You're right, indenting does fail after a certain amount of levels, but you can always go for a solution as what deviantArt does (after about 10 levels, they redirect you to a different page with the whole reply stream).

I'd rather go for changes in font size or grouping panels, though. Here's an image on what I'm talking about. It's simpler and I think it gets the job done. Facebook actually does a mixture of both on the News Feed page. The main idea is to show them apart clearly, and at the same time show which was the main comment that started the chain of replies. alt text

Broadening the subject of panels (since I think you're right about the font size issue), you can differentiate the groups of comments with color. It still needs indenting, but it needs a lot less of it, which gives you room for a lot more levels of nesting and still keeps it clear. You might want to rethink that link leading to a different page after 6 levels or so, though.

alt text

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+1 for suggesting more possibilities. It would seem that the font size solution runs into the same problem as indenting, though. After a certain amount of nesting, it becomes problematic because the font will grow too small. Could you explain the grouping panels approach a little more? How are the parent and child comments differentiated? What happens for multiple levels of nesting? –  Virtuosi Media Sep 28 '10 at 23:02
    
I edited my answer for this. I mean just a couple of colors in the panels solution, of course, otherwise it would be complete madness after a few levels. I hope you find it useful. –  Pam Rdz Sep 29 '10 at 3:35
    
+1 for deviantArt mention. Those guys have some really slick UI stuff going on in places. –  Rahul Sep 29 '10 at 7:26
    
I know, there's a lot of stuff they're doing right, and I particularly like the way they manage comments –  Pam Rdz Sep 29 '10 at 14:23

The UE in me has to ask: What kind of conversation requires infinitely nested comments?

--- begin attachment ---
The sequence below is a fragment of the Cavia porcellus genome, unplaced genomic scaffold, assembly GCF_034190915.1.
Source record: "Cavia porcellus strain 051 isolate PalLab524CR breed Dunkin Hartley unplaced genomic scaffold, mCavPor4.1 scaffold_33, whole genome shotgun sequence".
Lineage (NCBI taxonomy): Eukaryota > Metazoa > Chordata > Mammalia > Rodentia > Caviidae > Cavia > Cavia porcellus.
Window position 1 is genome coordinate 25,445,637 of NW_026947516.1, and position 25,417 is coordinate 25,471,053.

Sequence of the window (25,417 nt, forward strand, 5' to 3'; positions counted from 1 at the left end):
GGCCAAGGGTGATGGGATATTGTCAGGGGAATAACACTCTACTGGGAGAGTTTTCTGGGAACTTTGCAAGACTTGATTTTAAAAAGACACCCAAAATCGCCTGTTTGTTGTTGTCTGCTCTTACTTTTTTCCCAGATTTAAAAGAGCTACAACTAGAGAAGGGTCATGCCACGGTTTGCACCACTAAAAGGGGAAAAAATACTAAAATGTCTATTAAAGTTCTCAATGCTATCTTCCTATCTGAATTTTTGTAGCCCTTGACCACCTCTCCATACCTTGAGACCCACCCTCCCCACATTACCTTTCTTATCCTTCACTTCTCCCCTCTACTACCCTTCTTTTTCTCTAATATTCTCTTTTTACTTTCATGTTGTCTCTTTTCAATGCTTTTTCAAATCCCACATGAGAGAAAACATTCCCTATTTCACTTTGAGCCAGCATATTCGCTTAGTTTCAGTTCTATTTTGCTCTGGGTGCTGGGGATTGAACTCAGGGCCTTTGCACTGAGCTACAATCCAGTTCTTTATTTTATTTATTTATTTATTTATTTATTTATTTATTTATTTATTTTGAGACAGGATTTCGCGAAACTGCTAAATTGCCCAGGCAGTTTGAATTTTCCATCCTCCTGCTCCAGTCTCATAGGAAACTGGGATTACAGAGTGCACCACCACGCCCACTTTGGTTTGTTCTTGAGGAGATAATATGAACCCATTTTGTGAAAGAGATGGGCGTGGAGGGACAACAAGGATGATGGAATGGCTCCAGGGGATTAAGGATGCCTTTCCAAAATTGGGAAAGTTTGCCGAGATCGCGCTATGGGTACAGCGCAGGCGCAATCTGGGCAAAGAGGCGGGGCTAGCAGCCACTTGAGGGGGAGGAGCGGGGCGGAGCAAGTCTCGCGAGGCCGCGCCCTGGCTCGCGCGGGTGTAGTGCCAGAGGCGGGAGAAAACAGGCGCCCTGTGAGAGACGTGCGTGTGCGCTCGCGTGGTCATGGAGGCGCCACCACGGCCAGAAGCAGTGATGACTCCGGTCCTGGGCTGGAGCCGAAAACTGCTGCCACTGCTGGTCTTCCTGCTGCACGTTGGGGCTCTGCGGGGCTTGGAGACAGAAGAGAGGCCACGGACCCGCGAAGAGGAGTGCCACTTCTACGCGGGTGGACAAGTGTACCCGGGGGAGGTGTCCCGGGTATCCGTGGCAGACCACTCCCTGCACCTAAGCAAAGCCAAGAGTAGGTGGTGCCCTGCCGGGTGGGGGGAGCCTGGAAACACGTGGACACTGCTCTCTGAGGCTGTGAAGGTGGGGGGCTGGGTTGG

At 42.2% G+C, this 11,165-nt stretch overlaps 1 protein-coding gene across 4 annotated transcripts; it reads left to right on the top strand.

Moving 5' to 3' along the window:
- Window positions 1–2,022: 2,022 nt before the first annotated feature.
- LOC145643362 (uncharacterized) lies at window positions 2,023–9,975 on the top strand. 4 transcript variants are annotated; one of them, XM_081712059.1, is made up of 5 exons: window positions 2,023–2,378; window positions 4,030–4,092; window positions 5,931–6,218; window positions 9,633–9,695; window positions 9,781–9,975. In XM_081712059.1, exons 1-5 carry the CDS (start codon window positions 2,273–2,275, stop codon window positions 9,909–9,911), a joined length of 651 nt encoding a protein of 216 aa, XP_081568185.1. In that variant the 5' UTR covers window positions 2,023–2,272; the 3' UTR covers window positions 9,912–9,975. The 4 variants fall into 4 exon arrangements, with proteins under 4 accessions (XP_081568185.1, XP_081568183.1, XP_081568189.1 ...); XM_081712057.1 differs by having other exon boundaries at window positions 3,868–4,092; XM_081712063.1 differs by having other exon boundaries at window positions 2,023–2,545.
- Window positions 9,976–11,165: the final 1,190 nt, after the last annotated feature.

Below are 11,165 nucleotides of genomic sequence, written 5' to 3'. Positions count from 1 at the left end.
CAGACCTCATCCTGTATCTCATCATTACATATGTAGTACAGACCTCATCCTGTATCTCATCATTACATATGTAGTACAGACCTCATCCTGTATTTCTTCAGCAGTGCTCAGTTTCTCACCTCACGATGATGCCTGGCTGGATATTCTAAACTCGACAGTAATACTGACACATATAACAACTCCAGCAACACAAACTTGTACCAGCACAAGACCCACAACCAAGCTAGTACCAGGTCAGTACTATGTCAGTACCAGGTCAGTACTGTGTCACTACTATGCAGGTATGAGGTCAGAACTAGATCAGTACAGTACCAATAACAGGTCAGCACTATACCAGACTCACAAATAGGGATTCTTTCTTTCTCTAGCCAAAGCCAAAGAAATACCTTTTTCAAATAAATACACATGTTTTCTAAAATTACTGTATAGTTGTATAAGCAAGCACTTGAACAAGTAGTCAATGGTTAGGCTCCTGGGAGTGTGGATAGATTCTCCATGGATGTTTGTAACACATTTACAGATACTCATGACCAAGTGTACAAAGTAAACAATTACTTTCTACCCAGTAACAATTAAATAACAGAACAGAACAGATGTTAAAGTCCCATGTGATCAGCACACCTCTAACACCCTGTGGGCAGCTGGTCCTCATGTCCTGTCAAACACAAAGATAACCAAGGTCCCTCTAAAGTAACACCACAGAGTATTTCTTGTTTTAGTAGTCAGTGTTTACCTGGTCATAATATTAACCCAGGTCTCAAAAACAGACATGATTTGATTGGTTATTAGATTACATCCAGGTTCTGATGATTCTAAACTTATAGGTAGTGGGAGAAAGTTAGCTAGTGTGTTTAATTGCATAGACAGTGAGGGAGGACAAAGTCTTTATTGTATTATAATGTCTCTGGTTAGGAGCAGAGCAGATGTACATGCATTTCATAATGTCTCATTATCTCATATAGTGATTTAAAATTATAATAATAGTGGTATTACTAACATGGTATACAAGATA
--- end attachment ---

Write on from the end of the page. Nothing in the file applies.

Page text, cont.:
Do they really need to be infinitely nested? Consider Gmail's conversation mode -- it simply groups all replies to the conversation in chronological order. Seems to work pretty well -- it's not changed for years. The only complaint people have is some want an 'unthreaded view' but this is even further away from what you suggest.

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That's a valid point, Julian. I'm treating this question as thought exercise more than necessarily meaning to implement infinite nesting. Given the infinite nesting constraint, can we come up with a good UI paradigm? –  Virtuosi Media Sep 28 '10 at 23:57
    
@VirtuosiMedia Yay for constraints! google.com/search?q=constraints+creativity –  Patrick McElhaney Sep 29 '10 at 19:11
    
I think the biggest reason things end up with absurd nesting is that an inability to distinguish between "continue thread" and "start new thread". In the situation where there's been one post and one reply, there are at least three things one may wish to do: start a new thread talking about the original post, which has nothing to do with the reply, continue the thread started by the first reply, or start a new thread talking just about some aspect of the first reply. Trying to represent three intentions with just two choices (reply to original, or reply to first comment)... –  supercat Mar 7 at 20:14
    
...will make it impossible for the system to know which things should really be shown at the same level. Letting commenters specify whether they're continuing a thread or starting a new one would make it easier to keep nesting under control. –  supercat Mar 7 at 20:16

I thought about one somewhat inspired by MS Outlook 2010 - grouping conversations: